Never to young to start?

30 October 2007

asheville family lego

I volunteer each week at my son's school, where he's in a gifted class. Lately, they've been working with Lego Mindstorms, as part of a unit on robotics. I'm helping with the "programming" parts. The kids assemble the robot according to the directions, and then we connect them to a Windows machine through the USB port.

The default programming environment is this drag'n'drop IDE where you connect blocks of actions, which can be parameterized.

If you want to see "agile development" in action, watch some 10-year-olds program robots.

They jump right in, drop in a block for a random-number generation, and then, um, they turn a light on, and move the robot forward a few seconds. Notice, the random number is never used. The kids just liked the look of that programming block. It was orange, and looked pretty next to the green block to drive the motors.

It's agile, but with YAGNI reversed. Who cares if they aren't going to need it?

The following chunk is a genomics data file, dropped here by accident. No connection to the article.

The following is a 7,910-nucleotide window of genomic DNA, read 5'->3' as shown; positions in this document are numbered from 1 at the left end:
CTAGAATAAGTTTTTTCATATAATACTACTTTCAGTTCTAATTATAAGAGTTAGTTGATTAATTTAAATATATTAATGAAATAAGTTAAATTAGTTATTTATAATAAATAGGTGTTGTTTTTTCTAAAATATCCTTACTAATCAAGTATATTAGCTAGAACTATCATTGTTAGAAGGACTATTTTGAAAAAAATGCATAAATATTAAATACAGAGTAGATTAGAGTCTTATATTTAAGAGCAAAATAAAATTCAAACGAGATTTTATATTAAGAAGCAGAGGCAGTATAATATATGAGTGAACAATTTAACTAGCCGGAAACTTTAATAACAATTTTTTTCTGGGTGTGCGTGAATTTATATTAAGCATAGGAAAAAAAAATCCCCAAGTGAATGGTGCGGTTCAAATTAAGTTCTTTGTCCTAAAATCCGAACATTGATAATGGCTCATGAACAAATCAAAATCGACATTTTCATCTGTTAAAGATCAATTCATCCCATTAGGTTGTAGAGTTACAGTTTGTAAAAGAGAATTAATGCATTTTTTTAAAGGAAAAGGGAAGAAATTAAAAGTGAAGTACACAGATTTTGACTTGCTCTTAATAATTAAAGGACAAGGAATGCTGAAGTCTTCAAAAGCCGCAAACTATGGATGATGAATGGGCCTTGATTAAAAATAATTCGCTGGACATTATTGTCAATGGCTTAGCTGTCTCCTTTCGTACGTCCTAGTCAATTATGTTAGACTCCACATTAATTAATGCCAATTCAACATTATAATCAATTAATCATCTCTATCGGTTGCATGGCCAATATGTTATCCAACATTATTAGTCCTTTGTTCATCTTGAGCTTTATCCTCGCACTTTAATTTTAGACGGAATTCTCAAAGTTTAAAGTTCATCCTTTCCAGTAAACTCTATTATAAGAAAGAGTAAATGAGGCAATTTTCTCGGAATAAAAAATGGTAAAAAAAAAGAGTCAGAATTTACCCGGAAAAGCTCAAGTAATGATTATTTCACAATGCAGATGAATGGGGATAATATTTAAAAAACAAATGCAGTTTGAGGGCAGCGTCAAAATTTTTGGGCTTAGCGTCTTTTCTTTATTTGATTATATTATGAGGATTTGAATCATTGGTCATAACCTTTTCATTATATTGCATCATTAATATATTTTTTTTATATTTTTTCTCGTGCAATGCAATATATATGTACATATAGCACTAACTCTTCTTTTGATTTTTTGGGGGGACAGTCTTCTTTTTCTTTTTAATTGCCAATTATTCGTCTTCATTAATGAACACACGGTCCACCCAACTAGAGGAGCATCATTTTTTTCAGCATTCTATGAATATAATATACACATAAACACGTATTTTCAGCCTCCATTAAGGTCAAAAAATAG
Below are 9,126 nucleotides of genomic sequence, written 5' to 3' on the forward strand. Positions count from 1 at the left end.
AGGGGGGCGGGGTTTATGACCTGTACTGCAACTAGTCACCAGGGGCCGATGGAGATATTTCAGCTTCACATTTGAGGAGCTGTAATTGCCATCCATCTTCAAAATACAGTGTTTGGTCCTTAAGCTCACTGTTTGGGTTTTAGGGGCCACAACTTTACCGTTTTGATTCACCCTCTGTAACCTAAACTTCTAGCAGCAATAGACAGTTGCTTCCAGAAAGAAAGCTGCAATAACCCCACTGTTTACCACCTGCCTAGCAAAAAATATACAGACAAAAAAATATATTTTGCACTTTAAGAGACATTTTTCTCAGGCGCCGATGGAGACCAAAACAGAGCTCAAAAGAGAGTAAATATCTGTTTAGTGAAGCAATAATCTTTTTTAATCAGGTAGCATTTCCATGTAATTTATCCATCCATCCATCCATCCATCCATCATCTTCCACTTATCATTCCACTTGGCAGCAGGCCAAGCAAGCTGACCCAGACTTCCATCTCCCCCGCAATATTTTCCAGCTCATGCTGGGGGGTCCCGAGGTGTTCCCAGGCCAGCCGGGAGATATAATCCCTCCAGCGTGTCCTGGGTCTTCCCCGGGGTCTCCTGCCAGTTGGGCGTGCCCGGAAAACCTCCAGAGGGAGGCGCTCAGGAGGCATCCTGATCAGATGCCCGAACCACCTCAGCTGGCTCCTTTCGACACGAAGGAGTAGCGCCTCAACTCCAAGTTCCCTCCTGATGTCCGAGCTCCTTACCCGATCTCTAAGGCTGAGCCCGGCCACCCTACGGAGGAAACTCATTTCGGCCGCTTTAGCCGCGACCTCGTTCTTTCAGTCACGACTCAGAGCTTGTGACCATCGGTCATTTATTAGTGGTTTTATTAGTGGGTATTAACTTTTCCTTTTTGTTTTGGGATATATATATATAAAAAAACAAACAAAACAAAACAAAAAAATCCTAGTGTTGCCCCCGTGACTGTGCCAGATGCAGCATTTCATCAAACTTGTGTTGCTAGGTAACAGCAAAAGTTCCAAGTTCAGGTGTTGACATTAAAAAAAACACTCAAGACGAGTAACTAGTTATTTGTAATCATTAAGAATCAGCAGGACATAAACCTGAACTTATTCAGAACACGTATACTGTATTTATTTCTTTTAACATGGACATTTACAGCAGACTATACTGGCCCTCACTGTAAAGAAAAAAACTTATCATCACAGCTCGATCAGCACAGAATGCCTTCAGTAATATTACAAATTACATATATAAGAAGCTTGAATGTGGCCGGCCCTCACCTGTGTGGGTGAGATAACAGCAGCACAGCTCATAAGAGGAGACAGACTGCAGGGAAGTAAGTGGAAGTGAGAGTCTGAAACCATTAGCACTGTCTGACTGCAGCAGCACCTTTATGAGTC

Being a new-fangled "gifted" class, it's all about hands-on learning with very little pure instructional time. I quite had to fight the urge to teach the kids about use-cases and requirements engineering. I don't think you can even write unit tests in the visual Lego script.

They are only 10, after all, and it's Lego.

Of course, when you see ill-thought-out, buggy code in 15 years that has arbitrary un-used calls to Random.nextInt(), you can blame me, I guess.

Just Comes Natural

26 August 2007

asheville events fame family lego north-carolina

As a child, a friend of mine (my Attorney) and I were in the local paper for building a sprawling Lego city across my rumpus room.

This morning, my son continued the legacy, by winning a bring-your-own-Lego(tm) Transformer(tm)-construction competition.

The Asheville Citizen-Times wrote it up nicely.

HENDERSONVILLE – For Noah McWhirter, building Lego figures just comes natural. “I just build things with my wild imagination,” the 10-year-old Vance Elementary School fourth-grader said. “I don’t even think about them. I just make them.”

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Of course, I think part of the winning strategy was bringing The Intimidator Professional-Grade Toolbox, when most kids had some flimsy Tupperware or burlap sack. Bonus points for packing it to the gills with 1970s-era Lego(tm), inherited from dear ol' dad.

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